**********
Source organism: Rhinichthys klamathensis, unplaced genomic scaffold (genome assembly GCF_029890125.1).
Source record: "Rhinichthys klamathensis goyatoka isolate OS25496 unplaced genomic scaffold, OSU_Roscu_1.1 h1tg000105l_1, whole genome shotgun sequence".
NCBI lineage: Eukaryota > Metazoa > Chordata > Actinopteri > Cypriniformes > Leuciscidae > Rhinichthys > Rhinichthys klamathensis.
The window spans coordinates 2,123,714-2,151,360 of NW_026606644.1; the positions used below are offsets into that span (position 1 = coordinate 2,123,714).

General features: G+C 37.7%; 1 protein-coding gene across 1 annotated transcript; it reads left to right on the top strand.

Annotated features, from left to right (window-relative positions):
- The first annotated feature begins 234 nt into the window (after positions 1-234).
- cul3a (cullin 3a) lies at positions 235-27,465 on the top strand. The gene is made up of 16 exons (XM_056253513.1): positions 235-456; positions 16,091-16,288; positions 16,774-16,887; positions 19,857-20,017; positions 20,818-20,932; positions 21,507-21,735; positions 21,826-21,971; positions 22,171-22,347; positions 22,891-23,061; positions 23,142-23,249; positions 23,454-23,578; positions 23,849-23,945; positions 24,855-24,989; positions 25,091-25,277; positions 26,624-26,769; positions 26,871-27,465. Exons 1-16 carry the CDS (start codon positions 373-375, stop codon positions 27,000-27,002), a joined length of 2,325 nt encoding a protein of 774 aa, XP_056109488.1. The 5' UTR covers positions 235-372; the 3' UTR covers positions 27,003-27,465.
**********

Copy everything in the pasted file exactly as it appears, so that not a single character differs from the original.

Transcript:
Source organism: Rhinichthys klamathensis, unplaced genomic scaffold (genome assembly GCF_029890125.1).
Source record: "Rhinichthys klamathensis goyatoka isolate OS25496 unplaced genomic scaffold, OSU_Roscu_1.1 h1tg000105l_1, whole genome shotgun sequence".
NCBI lineage: Eukaryota > Metazoa > Chordata > Actinopteri > Cypriniformes > Leuciscidae > Rhinichthys > Rhinichthys klamathensis.
The window spans coordinates 2,123,714-2,151,360 of NW_026606644.1; the positions used below are offsets into that span (position 1 = coordinate 2,123,714).

General features: G+C 37.7%; 1 protein-coding gene across 1 annotated transcript; it reads left to right on the top strand.

Annotated features, from left to right (window-relative positions):
- The first annotated feature begins 234 nt into the window (after positions 1-234).
- cul3a (cullin 3a) lies at positions 235-27,465 on the top strand. The gene is made up of 16 exons (XM_056253513.1): positions 235-456; positions 16,091-16,288; positions 16,774-16,887; positions 19,857-20,017; positions 20,818-20,932; positions 21,507-21,735; positions 21,826-21,971; positions 22,171-22,347; positions 22,891-23,061; positions 23,142-23,249; positions 23,454-23,578; positions 23,849-23,945; positions 24,855-24,989; positions 25,091-25,277; positions 26,624-26,769; positions 26,871-27,465. Exons 1-16 carry the CDS (start codon positions 373-375, stop codon positions 27,000-27,002), a joined length of 2,325 nt encoding a protein of 774 aa, XP_056109488.1. The 5' UTR covers positions 235-372; the 3' UTR covers positions 27,003-27,465.